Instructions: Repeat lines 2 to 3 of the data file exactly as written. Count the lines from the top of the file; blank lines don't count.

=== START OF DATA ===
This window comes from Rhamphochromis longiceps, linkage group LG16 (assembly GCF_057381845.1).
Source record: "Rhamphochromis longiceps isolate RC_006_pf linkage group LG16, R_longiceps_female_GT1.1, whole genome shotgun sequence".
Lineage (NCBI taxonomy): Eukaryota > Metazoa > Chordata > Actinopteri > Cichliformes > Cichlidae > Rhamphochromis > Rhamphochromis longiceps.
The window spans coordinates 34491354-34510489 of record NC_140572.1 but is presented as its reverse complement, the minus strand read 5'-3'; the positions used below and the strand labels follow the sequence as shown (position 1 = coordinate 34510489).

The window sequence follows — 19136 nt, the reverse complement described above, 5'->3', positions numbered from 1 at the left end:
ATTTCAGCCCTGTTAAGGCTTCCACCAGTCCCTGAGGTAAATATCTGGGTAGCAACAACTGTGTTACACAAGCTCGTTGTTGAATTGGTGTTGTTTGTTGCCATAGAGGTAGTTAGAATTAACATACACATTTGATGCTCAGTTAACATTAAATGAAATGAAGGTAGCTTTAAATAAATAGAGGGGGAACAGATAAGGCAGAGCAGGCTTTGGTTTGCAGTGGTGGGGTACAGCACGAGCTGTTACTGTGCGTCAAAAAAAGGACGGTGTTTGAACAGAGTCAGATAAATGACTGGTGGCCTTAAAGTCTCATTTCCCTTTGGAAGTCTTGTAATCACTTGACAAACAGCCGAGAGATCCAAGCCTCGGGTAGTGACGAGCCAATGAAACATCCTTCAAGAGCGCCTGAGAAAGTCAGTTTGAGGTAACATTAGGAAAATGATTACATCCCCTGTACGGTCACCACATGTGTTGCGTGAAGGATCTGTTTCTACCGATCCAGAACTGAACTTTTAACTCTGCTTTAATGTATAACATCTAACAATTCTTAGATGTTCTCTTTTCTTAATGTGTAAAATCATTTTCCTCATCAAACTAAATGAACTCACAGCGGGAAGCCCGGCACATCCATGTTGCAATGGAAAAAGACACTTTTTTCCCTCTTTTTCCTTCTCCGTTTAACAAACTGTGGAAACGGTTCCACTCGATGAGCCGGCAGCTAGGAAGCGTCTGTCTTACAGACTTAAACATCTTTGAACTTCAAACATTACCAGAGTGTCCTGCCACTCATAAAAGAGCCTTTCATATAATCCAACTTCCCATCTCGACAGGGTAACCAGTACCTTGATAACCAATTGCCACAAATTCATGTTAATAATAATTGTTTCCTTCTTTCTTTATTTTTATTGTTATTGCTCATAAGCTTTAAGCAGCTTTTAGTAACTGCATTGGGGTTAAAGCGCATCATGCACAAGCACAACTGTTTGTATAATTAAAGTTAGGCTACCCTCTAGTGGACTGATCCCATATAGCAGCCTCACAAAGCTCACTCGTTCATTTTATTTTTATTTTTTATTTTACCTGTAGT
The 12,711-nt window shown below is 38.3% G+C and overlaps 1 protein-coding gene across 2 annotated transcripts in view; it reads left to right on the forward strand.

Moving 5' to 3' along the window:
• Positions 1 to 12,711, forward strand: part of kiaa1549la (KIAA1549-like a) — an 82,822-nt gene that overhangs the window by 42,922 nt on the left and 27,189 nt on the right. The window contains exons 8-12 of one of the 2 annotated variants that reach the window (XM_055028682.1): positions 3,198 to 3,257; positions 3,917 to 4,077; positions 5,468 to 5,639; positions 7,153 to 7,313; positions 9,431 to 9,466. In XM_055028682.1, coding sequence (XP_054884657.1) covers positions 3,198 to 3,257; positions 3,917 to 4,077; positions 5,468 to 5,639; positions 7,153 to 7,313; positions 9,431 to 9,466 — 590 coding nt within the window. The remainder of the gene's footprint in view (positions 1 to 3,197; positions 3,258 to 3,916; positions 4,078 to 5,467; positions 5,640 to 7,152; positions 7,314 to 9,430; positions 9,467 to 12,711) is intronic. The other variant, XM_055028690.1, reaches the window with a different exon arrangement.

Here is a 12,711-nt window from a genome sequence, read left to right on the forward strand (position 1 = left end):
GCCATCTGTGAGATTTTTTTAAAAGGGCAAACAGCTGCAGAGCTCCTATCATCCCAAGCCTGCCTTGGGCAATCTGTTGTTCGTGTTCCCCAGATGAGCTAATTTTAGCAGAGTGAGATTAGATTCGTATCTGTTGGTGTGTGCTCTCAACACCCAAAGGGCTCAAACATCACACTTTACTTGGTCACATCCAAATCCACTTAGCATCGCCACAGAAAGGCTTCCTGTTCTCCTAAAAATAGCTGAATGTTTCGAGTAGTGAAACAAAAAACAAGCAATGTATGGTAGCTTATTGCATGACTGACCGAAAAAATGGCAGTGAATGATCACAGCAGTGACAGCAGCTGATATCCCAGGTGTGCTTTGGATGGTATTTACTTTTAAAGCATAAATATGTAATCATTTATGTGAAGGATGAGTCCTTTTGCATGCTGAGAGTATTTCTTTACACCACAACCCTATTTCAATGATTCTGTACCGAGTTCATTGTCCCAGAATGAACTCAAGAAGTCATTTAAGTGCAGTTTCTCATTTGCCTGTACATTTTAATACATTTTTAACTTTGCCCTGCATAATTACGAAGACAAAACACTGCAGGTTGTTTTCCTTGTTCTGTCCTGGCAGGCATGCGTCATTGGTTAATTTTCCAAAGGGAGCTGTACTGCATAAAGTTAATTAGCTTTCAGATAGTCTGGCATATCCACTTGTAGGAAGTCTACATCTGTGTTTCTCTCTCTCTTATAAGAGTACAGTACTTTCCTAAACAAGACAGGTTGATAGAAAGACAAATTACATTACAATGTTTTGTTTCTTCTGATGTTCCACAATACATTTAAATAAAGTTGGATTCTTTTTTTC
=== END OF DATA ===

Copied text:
Source record: "Rhamphochromis longiceps isolate RC_006_pf linkage group LG16, R_longiceps_female_GT1.1, whole genome shotgun sequence".
Lineage (NCBI taxonomy): Eukaryota > Metazoa > Chordata > Actinopteri > Cichliformes > Cichlidae > Rhamphochromis > Rhamphochromis longiceps.